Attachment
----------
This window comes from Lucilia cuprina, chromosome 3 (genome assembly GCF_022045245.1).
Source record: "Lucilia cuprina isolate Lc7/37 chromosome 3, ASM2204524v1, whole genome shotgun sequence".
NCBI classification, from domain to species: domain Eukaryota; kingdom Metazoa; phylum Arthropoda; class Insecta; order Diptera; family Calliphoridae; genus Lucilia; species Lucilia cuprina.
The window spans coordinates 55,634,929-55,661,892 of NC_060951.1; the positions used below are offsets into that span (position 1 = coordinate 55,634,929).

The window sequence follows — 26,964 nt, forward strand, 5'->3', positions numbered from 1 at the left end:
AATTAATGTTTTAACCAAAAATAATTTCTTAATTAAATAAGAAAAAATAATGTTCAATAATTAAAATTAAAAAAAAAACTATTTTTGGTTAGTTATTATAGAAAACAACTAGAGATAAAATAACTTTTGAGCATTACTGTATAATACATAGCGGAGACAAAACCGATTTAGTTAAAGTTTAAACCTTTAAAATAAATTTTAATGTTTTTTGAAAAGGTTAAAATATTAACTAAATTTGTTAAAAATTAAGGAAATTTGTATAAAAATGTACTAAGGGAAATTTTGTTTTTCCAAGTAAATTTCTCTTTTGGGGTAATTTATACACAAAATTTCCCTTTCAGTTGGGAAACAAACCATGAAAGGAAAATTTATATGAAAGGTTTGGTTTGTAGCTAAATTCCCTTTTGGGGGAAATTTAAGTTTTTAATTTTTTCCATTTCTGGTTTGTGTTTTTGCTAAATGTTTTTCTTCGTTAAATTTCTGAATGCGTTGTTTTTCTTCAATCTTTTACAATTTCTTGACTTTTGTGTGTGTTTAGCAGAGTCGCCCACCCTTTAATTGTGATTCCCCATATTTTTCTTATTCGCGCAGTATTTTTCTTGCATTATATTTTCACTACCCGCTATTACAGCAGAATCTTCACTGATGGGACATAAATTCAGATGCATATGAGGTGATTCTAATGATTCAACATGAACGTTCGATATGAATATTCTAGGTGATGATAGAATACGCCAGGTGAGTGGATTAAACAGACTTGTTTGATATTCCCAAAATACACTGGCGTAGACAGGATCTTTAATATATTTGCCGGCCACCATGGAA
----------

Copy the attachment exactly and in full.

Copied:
This window comes from Lucilia cuprina, chromosome 3 (genome assembly GCF_022045245.1).
Source record: "Lucilia cuprina isolate Lc7/37 chromosome 3, ASM2204524v1, whole genome shotgun sequence".
NCBI classification, from domain to species: domain Eukaryota; kingdom Metazoa; phylum Arthropoda; class Insecta; order Diptera; family Calliphoridae; genus Lucilia; species Lucilia cuprina.
The window spans coordinates 55,634,929-55,661,892 of NC_060951.1; the positions used below are offsets into that span (position 1 = coordinate 55,634,929).

The window sequence follows — 26,964 nt, forward strand, 5'->3', positions numbered from 1 at the left end:
AATTAATGTTTTAACCAAAAATAATTTCTTAATTAAATAAGAAAAAATAATGTTCAATAATTAAAATTAAAAAAAAAACTATTTTTGGTTAGTTATTATAGAAAACAACTAGAGATAAAATAACTTTTGAGCATTACTGTATAATACATAGCGGAGACAAAACCGATTTAGTTAAAGTTTAAACCTTTAAAATAAATTTTAATGTTTTTTGAAAAGGTTAAAATATTAACTAAATTTGTTAAAAATTAAGGAAATTTGTATAAAAATGTACTAAGGGAAATTTTGTTTTTCCAAGTAAATTTCTCTTTTGGGGTAATTTATACACAAAATTTCCCTTTCAGTTGGGAAACAAACCATGAAAGGAAAATTTATATGAAAGGTTTGGTTTGTAGCTAAATTCCCTTTTGGGGGAAATTTAAGTTTTTAATTTTTTCCATTTCTGGTTTGTGTTTTTGCTAAATGTTTTTCTTCGTTAAATTTCTGAATGCGTTGTTTTTCTTCAATCTTTTACAATTTCTTGACTTTTGTGTGTGTTTAGCAGAGTCGCCCACCCTTTAATTGTGATTCCCCATATTTTTCTTATTCGCGCAGTATTTTTCTTGCATTATATTTTCACTACCCGCTATTACAGCAGAATCTTCACTGATGGGACATAAATTCAGATGCATATGAGGTGATTCTAATGATTCAACATGAACGTTCGATATGAATATTCTAGGTGATGATAGAATACGCCAGGTGAGTGGATTAAACAGACTTGTTTGATATTCCCAAAATACACTGGCGTAGACAGGATCTTTAATATATTTGCCGGCCACCATGGAA